Shooting at a half-finished venue days before opening, here’s some recent work for Sydney’s newest viking destination Mjølner.
Assembly line like old times, construction like ravioli, kinda. Cheese, sultanas and two types of dough by experienced hands, the sort of hands who’ve seen more than I ever will in this lifetime, a crown of sesame seeds. These are flaounes, a traditional Cypriot bread prepared every Easter. A tablecloth is drawn over a temporary trundle where the accumulation begins: batch after batch after batch.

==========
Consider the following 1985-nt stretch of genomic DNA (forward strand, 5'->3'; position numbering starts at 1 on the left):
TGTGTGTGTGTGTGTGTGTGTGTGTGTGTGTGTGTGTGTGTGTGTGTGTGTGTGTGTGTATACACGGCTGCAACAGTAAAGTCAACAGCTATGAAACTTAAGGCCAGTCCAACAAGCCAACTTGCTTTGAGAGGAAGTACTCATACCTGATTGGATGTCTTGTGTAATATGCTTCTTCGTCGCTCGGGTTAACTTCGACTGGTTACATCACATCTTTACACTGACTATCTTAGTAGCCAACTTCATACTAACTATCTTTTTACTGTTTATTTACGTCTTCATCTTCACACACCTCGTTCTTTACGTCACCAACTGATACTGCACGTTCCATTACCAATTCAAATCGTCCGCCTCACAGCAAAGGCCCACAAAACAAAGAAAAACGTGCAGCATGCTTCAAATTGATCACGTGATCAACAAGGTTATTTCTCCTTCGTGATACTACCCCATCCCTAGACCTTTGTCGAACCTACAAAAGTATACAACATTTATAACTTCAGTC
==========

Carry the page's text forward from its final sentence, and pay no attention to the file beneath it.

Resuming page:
Lunch follows: barbecued things over coals, haloumi, olives pickled by papou, melitzanes glyko steeped by yiayia. These are the things you won’t find in any restaurant, only the homes of incredible immigrants. These small acts of tradition flown and sailed over seas are what make Australia so good.
You can’t undo years of taking your culture for granted, but there’s no time like the present to show appreciation.
“This is the worst McDonald’s in Hong Kong”, a young businessman with an American accent jokes beside me. “Hah, yeah, of all the places in the airport I don’t know why I decided to dine here”, I lie, “hahahaha”, and we both laugh, while my eyes remain sternly fixated on the lightbox advertising their limited time only Spicy Beef Burger. I’ve been in line for what seems like 20 minutes, it’s a bloody outrage, or at least that’s what I’d be saying if I were at home in ‘Straya.